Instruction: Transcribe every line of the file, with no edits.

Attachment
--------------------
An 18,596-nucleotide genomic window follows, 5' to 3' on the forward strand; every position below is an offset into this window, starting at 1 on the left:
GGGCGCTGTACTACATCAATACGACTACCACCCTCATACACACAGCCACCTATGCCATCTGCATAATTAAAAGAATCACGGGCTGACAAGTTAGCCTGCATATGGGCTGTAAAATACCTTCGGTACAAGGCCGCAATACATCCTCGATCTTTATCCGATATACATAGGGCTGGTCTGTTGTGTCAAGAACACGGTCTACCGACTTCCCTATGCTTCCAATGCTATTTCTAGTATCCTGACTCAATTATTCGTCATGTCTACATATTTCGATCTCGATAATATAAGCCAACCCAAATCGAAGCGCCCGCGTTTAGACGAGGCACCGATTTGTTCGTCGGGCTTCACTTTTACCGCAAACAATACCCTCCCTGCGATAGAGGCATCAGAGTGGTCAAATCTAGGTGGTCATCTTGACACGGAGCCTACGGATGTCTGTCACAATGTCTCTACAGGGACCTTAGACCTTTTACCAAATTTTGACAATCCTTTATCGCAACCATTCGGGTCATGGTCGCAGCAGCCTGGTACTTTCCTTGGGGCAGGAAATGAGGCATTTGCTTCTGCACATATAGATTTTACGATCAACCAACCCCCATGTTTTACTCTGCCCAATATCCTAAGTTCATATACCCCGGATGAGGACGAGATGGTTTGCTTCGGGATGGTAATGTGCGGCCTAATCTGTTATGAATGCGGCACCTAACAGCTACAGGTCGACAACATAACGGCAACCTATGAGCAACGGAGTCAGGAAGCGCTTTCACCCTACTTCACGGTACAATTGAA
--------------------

An 18,596-nucleotide genomic window follows, 5' to 3' on the forward strand; every position below is an offset into this window, starting at 1 on the left:
GGGCGCTGTACTACATCAATACGACTACCACCCTCATACACACAGCCACCTATGCCATCTGCATAATTAAAAGAATCACGGGCTGACAAGTTAGCCTGCATATGGGCTGTAAAATACCTTCGGTACAAGGCCGCAATACATCCTCGATCTTTATCCGATATACATAGGGCTGGTCTGTTGTGTCAAGAACACGGTCTACCGACTTCCCTATGCTTCCAATGCTATTTCTAGTATCCTGACTCAATTATTCGTCATGTCTACATATTTCGATCTCGATAATATAAGCCAACCCAAATCGAAGCGCCCGCGTTTAGACGAGGCACCGATTTGTTCGTCGGGCTTCACTTTTACCGCAAACAATACCCTCCCTGCGATAGAGGCATCAGAGTGGTCAAATCTAGGTGGTCATCTTGACACGGAGCCTACGGATGTCTGTCACAATGTCTCTACAGGGACCTTAGACCTTTTACCAAATTTTGACAATCCTTTATCGCAACCATTCGGGTCATGGTCGCAGCAGCCTGGTACTTTCCTTGGGGCAGGAAATGAGGCATTTGCTTCTGCACATATAGATTTTACGATCAACCAACCCCCATGTTTTACTCTGCCCAATATCCTAAGTTCATATACCCCGGATGAGGACGAGATGGTTTGCTTCGGGATGGTAATGTGCGGCCTAATCTGTTATGAATGCGGCACCTAACAGCTACAGGTCGACAACATAACGGCAACCTATGAGCAACGGAGTCAGGAAGCGCTTTCACCCTACTTCACGGTACAATTGAA